LIHU’E — Contrary to what top Democratic leaders in Hawai’i have asserted, President George Bush has supported funding programs to fight crime and drug use across the nation, including Hawai’i, Republican Gov. Linda Lingle said Friday.
“The Bush administration has continually focused on the issue of drugs in the community, evidenced by the amount of money that has come into the state, both for law enforcement and drug eradication and alternate programs for young people,” Lingle said during a break of a luncheon held at Kaua’i Marriott Resort and Beach Club.
More than 250 business and civic leaders attended the luncheon hosted by the Kaua’i Leadership, an island-based organization whose goal is to help island leaders become better leaders, in the hope of making the island a better place for all to live.
Also in attendance were Kaua’i Mayor Bryan Baptiste and Maryanne Kusaka and Kaua’i County Councilwoman JoAnn Yukimura, both former mayors of Kaua’i.
Lingle, who is up for re-election for another four-year term, was on island Thursday night for a fundraiser the Hawaii Republican Party threw at the hotel, a party member said.
In defending the Republican Party’s goals to fund programs to fight crime and reduce drug use nationwide, Lingle was responding to comments Rep. Ed Case, D-Neighbor Islands-rural O’ahu, made to The Garden Island last month on the issue.
Case had praised U.S. Sen. Daniel K. Inouye, D-Hawai’i, for his efforts to increase federal funds to fight ice, especially in Hawai’i.
But Case noted that the funds might not be there in the long run because Bush has not viewed the development or enhancement of anti-drug programs as a priority.
Case is challenging U.S. Sen. Daniel Akaka, D-Hawai’i, for the Democratic primary berth in September.
Lingle said she wasn’t aware of the specific comments made by Case and wasn’t going to comment on them.
Lingle said, however, that Bush has focused on a comprehensive plan in fighting drug use, that of the interdiction of drugs, drug prevention and treatment, and Laura Bush, as well, has “a big focus on the issue.”
Lingle noted in her “State of the State” address given on O’ahu last month that she is asking for $10.2 million in federal funds to expand the About Face and Healthy Lifestyle programs for at-risk youths and needy adults.
A key supporter of the Kaua’i program has been Ted Daligdig III, a retired officer with the Hawai’i Army National Guard and a member of the Kaua’i Planning Commission.
Lingle said Congress ultimately determines how much money will be set aside for the war on drugs and crime. During a session of Kaua’i Leadership at the Marriott as well, Lingle laid out to an audience of more than 20 community, civic and business leaders what it takes to be a leader in Hawai’i today.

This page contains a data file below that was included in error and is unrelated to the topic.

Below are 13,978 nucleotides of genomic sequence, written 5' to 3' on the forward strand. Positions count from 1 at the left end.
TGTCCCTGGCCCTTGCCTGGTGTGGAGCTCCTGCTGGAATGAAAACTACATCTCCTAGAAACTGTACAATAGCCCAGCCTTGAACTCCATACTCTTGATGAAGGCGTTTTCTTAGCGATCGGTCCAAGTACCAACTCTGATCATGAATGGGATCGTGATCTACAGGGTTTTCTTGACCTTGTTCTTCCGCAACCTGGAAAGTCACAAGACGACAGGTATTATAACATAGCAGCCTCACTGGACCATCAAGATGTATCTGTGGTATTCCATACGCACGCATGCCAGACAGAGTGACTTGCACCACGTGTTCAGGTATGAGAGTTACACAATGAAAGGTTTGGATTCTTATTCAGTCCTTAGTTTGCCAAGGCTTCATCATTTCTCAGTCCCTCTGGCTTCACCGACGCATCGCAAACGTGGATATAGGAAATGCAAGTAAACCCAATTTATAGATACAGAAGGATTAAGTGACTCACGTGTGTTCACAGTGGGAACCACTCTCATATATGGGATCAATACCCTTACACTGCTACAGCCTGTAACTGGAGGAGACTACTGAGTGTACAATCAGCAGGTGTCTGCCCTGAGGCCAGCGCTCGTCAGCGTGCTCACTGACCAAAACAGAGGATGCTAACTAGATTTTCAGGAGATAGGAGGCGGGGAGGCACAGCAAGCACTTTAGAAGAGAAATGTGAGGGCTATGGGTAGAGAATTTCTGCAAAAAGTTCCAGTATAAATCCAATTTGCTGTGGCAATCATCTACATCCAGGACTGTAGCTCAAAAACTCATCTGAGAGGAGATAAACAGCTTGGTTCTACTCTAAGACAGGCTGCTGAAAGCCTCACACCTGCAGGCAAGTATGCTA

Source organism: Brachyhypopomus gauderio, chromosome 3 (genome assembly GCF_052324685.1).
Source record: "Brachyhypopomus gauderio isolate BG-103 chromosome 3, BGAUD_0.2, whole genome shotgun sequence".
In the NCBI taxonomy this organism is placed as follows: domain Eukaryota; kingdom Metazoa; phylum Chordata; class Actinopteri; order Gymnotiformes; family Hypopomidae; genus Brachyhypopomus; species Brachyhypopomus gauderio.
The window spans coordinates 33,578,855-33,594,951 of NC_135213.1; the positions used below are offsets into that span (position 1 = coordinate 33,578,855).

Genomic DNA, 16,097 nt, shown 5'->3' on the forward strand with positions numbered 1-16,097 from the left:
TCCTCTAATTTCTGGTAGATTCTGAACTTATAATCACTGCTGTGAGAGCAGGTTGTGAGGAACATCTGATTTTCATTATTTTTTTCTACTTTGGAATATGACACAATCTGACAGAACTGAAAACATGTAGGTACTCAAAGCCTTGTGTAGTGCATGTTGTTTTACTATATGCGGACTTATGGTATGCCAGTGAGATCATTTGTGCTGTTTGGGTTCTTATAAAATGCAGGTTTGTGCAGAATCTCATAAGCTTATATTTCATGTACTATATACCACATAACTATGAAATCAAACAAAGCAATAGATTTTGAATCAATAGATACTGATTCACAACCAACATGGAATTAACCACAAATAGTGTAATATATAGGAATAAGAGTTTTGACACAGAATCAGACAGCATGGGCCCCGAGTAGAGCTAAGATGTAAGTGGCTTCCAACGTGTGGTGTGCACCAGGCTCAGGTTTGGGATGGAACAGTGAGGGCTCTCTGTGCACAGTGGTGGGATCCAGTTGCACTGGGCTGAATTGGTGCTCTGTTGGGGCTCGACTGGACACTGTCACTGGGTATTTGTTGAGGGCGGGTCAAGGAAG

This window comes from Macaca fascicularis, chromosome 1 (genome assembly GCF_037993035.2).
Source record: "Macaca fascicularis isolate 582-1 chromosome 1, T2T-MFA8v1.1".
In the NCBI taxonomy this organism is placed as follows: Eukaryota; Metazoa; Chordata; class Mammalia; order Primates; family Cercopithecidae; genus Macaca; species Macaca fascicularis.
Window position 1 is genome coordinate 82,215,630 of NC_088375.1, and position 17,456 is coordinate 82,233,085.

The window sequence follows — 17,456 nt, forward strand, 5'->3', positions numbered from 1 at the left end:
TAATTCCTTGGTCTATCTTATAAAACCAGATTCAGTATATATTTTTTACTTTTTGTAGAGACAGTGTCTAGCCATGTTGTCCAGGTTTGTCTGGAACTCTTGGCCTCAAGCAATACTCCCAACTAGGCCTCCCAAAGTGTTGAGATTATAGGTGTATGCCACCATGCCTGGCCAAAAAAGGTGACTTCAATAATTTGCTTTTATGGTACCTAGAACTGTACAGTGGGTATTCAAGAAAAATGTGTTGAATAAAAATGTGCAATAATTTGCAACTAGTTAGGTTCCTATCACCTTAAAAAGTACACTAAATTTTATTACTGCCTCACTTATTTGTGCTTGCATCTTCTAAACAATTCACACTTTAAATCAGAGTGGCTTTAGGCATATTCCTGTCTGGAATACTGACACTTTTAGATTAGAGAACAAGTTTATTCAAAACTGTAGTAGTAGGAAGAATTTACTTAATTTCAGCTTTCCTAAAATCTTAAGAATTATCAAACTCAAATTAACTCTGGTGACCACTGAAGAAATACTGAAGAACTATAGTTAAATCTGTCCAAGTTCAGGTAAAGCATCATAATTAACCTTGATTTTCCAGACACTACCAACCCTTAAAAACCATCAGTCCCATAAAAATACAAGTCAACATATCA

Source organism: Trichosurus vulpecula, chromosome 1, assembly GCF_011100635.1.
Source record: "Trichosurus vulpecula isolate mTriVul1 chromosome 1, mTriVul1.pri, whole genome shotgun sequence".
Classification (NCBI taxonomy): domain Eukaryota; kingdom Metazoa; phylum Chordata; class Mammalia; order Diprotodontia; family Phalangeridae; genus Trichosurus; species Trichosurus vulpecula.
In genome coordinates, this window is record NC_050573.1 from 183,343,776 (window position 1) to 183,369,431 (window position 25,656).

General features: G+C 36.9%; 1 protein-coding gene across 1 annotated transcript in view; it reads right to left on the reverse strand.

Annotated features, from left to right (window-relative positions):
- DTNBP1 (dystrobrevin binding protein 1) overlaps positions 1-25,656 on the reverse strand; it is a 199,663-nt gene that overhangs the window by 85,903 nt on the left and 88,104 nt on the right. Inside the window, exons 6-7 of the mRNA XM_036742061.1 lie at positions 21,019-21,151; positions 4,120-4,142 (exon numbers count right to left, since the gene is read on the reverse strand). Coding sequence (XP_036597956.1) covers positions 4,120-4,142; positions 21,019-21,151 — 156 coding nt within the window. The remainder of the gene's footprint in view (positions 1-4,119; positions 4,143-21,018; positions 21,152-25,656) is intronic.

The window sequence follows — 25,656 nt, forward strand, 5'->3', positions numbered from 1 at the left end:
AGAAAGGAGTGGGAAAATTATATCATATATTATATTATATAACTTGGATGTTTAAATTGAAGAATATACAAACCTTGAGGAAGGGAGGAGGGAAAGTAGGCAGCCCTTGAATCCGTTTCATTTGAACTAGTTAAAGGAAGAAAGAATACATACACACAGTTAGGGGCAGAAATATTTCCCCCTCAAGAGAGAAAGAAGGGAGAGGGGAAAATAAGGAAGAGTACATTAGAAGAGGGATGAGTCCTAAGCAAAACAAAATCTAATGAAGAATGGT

Lingle said they must have these qualities: a vision; the ability to communicate one’s vision or goals; and ability to motivate people to move in one direction for the benefit of all.
“A leader (is), someone who will take a group, or person and get them from here over to there,” she said.
But more often than not, leaders will rest on their laurels after reaching a goal, Lingle said.
“People spend too much time talking about what they are, and how they got there, rather than (look) where they might get to (next),” Lingle said.
To excel, leaders have to be cool under fire to find solutions, and she says she is that way.
“I am good when times are good, but when times are really bad, people are scared or certainly don’t know what to do, I become extremely calm,” she said. “And I think part of it is my training as a journalist.”
Good leaders also have to do a better job of communicating these days to hold the attention of young folks who work for them.
When those workers were growing up, they had parents who told them they could “do anything,” Lingle said.
The youths took the message to heart. Now in their 20s and making their way through the work world, they believe strongly they can make significant contributions to a company or organization now, not later, Lingle said.
Leaders also have to have perseverance, Lingle said.
She said she learned the value of that first hand in her bid for governor.
She failed in her bid to become governor in 1998, but in succeeding years, she convinced people her vision was Hawaii’s vision for the future.
Her perseverance, and the work of her supporters, she said, enabled her to become Hawai’i’s first woman governor and Hawai’i’s first Republican governor in 40 years.
Lingle said her tenure as a one-time chairwoman of the Hawaii Republican Party and as governor over the last four years has served the party well.
More and more seats in the Legislature are being won by Republicans, she said.
Tim Bynum, a candidate for a council seat this year and the head of Kaua’i Leadership, said Lingle’s presentation will be of great benefit to Kaua’i Leadership members.
“For her to meet with our students in an intimate setting is great for us,” Bynum said. “They are learning (about leadership) at the feet of the master.”
- Lester Chang, staff writer, can be reached at 245-3681 (ext. 225) and lchang@ kauaipubco.com.